"[The apostles] founded churches in every city, from which all the other churches, one after another, derived the tradition of the faith, and the seeds of doctrine, and are every day deriving them, that they may become churches. Indeed, it is on this account only that they will be able to deem themselves apostolic, as being the offspring of apostolic churches. Every sort of thing must necessarily revert to its original for its classification. Therefore the churches, although they are so many and so great, comprise but the one primitive Church, [founded] by the apostles, from which they all [spring]. In this way, all are primitive, and all are apostolic, while they are all proved to be one in unity" (Demurrer Against the Heretics 20 [A.D. 200]).

"[W]hat it was which Christ revealed to them [the apostles] can, as I must here likewise prescribe, properly be proved in no other way than by those very churches which the apostles founded in person, by declaring the gospel to them directly themselves . . . If then these things are so, it is in the same degree manifest that all doctrine which agrees with the apostolic churches—those molds and original sources of the faith must be reckoned for truth, as undoubtedly containing that which the churches received from the apostles, the apostles from Christ, [and] Christ from God. Whereas all doctrine must be prejudged as false which savors of contrariety to the truth of the churches and apostles of Christ and God. It remains, then, that we demonstrate whether this doctrine of ours, of which we have now given the rule, has its origin in the tradition of the apostles, and whether all other doctrines do not ipso facto proceed from falsehood" (ibid., 21).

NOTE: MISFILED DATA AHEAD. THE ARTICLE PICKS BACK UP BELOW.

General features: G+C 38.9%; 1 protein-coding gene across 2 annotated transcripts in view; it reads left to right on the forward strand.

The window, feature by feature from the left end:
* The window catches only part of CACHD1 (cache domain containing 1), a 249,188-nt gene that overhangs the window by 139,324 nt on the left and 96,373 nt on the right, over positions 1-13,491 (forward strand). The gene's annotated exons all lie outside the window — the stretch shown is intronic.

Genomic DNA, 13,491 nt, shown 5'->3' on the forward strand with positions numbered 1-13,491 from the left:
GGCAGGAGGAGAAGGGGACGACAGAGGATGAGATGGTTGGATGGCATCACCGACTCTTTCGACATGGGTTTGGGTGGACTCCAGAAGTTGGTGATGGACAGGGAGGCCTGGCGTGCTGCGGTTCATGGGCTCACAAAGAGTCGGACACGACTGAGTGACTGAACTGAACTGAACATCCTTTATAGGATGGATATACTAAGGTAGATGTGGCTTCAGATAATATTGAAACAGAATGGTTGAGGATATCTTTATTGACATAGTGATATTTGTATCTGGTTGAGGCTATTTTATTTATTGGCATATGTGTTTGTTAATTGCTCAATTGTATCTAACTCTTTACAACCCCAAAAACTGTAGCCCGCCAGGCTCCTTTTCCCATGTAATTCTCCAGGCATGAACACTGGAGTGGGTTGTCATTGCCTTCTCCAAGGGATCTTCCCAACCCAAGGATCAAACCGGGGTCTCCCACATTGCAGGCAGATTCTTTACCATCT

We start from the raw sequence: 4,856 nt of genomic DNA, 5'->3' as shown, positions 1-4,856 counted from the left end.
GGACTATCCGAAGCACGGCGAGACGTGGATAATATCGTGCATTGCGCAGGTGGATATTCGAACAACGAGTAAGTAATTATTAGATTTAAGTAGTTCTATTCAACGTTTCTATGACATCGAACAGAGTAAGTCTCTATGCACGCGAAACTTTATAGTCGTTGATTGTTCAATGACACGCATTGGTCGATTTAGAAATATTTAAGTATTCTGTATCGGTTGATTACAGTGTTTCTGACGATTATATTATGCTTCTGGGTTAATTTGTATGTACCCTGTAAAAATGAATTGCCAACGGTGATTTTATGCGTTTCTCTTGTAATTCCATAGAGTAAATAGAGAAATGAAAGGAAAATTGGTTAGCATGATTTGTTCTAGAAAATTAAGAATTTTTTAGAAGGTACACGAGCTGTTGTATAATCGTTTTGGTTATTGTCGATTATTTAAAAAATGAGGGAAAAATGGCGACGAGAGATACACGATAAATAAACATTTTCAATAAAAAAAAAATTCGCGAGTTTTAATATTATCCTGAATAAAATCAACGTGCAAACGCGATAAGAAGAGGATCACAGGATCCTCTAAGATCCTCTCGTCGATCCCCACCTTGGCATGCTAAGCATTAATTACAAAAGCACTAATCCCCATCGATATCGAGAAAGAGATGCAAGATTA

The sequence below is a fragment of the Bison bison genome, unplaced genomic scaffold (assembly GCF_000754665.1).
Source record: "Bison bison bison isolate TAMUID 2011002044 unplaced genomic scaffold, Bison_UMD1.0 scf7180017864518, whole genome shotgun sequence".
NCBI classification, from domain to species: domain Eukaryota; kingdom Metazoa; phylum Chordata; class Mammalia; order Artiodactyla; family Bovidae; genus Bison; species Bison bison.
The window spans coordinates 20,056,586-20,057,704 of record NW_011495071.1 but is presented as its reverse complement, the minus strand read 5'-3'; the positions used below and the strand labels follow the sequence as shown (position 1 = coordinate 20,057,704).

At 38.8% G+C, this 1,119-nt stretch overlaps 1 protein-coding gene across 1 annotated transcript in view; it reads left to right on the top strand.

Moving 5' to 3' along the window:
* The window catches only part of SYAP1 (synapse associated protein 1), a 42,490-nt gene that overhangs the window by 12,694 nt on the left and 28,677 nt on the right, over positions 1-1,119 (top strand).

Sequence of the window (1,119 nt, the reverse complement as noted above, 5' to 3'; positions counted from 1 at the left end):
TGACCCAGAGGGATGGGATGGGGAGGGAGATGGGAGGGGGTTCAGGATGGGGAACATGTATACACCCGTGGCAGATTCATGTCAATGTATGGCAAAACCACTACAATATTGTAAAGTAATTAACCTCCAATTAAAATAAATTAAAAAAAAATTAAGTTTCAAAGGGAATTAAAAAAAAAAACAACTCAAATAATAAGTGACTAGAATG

"But if there be any [heresies] which are bold enough to plant [their origin] in the midst of the apostolic age, that they may thereby seem to have been handed down by the apostles, because they existed in the time of the apostles, we can say: Let them produce the original records of their churches; let them unfold the roll of their bishops, running down in due succession from the beginning in such a manner that [their first] bishop shall be able to show for his ordainer and predecessor some one of the apostles or of apostolic men—a man, moreover, who continued steadfast with the apostles. For this is the manner in which the apostolic churches transmit their registers: as the church of Smyrna, which records that Polycarp was placed therein by John; as also the church of Rome, which makes Clement to have been ordained in like manner by Peter" (ibid., 32).